The Landscape of Mind, Body, and Spirit

Silko informs readers in her essay “Landscape, History, and the Pueblo Imagination,” that oral stories go beyond historical purpose for the Pueblo people. These stories “maintain and transmit an entire culture, a world view complete with proven strategies for survival” (1007). Essentially, oral tradition defines not only culture, but thought process. According to Silko, Pueblo thoughts do not allow humans to be removed from the landscape because “human consciousness” lies “within” the components of the landscape; to consider otherwise “assumes the viewer is somehow outside or separate from the territory he or she surveys” (1005). A Pueblo world view summarily understands that human beings are part of the landscape (1006). The Pueblo perspective integrates human beings into the landscape; they are not observers, nor outsiders who study and think about the landscape, but Pueblo view wholly unifies a human’s mind, body, and spirit with the landscape.

The unified landscape of Silko glaringly and surprisingly exposes the imperialistic perspectives of Thoreau, Dillard, and Berry, particularly. Thoreau addresses how best to consider use of the natural environment in Walden, predominantly encouraging a simple, economical perspective of respectful consumption that preserves the integrity of the natural environment. Dillard observes and invades the privacy of the natural environment, exposing the intricacies of the nature, though she seeks a spiritual understanding, she seeks spirituality for herself, again a consumer point of view. In Berry, the imperialistic perspective is perhaps most egregious in that Berry’s view promotes proper managing of land, even restoring it, which makes humans responsible for the land, elevating the human place, making humans parental and authoritative over the land. Though Berry promotes ethical practice, his views reflect a noblesse oblige point of view, a point of view inherently making the human being superior.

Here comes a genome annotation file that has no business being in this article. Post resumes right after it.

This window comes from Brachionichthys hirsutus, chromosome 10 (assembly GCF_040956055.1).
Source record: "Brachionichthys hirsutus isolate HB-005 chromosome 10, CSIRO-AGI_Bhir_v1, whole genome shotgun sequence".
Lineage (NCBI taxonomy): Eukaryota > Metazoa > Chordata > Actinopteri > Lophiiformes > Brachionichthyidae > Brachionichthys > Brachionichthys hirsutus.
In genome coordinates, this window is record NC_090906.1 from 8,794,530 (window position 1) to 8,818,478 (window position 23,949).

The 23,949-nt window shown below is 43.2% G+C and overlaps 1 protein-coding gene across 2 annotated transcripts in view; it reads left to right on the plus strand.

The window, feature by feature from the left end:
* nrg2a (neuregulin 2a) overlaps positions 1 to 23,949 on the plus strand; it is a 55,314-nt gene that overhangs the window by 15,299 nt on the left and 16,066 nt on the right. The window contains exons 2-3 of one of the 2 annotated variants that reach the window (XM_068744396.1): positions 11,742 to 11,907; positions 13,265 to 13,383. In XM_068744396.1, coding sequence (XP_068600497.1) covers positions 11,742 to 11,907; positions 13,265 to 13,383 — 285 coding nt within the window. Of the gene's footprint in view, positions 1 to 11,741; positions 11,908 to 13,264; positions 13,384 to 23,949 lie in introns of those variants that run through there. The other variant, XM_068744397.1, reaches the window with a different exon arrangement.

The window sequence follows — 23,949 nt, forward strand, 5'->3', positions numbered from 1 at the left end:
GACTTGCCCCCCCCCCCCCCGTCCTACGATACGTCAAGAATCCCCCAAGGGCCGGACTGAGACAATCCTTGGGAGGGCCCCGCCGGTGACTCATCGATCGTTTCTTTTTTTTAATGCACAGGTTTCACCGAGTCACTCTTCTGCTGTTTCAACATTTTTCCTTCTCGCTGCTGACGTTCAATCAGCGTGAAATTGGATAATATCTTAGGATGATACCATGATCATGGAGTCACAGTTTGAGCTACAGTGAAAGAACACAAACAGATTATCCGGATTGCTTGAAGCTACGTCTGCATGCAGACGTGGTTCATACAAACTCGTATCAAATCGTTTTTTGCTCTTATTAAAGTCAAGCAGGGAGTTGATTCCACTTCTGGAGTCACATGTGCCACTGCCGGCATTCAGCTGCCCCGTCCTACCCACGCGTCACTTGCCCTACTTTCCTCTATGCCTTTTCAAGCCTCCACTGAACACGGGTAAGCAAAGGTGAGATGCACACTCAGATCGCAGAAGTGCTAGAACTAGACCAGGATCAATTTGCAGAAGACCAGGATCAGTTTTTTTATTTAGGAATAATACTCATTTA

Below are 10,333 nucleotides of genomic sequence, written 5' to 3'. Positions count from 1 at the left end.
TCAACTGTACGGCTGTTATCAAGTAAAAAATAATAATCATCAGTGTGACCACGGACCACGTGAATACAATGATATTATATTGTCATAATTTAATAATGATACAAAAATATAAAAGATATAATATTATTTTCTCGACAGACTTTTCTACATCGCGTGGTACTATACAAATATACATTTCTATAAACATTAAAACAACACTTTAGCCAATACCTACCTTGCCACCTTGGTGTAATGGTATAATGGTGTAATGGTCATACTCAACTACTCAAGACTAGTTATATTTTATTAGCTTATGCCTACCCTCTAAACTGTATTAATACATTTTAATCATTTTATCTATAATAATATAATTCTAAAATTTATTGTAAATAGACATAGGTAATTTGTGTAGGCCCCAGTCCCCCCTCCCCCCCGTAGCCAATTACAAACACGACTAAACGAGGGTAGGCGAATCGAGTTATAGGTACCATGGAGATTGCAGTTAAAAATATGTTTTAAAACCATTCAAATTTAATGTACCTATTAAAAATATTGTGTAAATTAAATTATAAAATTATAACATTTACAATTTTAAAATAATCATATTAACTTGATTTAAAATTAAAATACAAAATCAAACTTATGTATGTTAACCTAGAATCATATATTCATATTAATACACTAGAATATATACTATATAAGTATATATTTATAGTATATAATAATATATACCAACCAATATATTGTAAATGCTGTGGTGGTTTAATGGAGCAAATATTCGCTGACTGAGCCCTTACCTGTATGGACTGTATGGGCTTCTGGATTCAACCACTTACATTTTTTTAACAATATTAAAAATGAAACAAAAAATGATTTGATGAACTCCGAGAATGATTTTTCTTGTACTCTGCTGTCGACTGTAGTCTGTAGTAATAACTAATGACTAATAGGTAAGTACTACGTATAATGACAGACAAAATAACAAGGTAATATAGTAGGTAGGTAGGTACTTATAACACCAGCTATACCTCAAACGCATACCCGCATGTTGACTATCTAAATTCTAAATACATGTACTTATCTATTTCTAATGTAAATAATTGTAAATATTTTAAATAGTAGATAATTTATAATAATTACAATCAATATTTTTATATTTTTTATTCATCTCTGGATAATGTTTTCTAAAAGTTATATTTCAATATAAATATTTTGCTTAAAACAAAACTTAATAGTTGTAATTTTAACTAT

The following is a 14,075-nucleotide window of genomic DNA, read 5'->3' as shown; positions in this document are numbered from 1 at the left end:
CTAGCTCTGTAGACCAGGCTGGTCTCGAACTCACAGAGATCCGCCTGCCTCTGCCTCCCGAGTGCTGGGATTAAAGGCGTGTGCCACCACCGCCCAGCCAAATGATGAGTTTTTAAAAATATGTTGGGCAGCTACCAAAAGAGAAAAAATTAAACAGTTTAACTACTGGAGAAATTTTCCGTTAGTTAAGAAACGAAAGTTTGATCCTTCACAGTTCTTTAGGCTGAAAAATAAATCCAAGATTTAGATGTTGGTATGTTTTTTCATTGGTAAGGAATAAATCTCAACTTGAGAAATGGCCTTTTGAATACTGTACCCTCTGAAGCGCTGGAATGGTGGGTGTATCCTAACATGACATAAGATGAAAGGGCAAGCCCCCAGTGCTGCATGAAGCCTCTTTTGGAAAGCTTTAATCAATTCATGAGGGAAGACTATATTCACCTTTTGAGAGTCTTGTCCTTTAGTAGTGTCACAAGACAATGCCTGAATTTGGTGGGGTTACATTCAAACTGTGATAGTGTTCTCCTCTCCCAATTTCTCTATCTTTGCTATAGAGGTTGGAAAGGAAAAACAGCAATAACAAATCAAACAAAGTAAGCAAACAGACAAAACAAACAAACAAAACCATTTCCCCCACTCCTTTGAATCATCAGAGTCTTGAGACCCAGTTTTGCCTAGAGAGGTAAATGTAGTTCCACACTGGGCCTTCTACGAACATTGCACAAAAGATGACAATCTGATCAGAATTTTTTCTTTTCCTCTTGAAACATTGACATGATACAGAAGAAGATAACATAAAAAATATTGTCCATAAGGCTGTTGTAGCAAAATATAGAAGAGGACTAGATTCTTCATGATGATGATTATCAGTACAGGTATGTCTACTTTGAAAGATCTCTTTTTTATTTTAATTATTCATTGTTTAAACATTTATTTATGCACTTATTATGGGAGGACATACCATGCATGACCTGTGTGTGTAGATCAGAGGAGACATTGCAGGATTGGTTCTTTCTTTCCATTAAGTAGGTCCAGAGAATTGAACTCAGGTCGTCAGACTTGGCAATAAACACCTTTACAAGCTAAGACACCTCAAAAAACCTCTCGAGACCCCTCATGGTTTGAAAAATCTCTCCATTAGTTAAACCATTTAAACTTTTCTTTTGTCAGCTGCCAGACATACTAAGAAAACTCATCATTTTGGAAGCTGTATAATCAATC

The acculturation and domination of native cultures, plant life, and animal life flows counterintuitive to environmentalism. Alice Walker takes on this acculturation and domination and presents the native view in “Everything Is a Human Being.” Walker writes in a passage readers interpret as personification: “As I was lying there, really across their feet, I felt or ‘heard’ with my feelings the distinct request from them that I remove myself. But these are not feet, I thought, peering at them closely, but roots. Roots do not tell you to go away. It was then that I looked up and around me into the ‘faces.’ These ‘faces’ were all middle-aged to old conifers…Clearly these were sick people or trees; irritable, angry, and growing old in pain” (American Earth 660). After considering Silko, the passage is more clearly a desire by Walker to communicate a native view that when nature is sick, humans are sick. Instead of personification, which by definition is based on a human’s viewpoint, Walker encourages us to take an inverse perspective by “naturalizing” humans, or challenging readers to consider a perspective in which the trees look at the human. Unfortunately, Walker cannot use the language of nature, but she tries to unify human perspective with the trees by presenting the text as a dialog between her and the trees.


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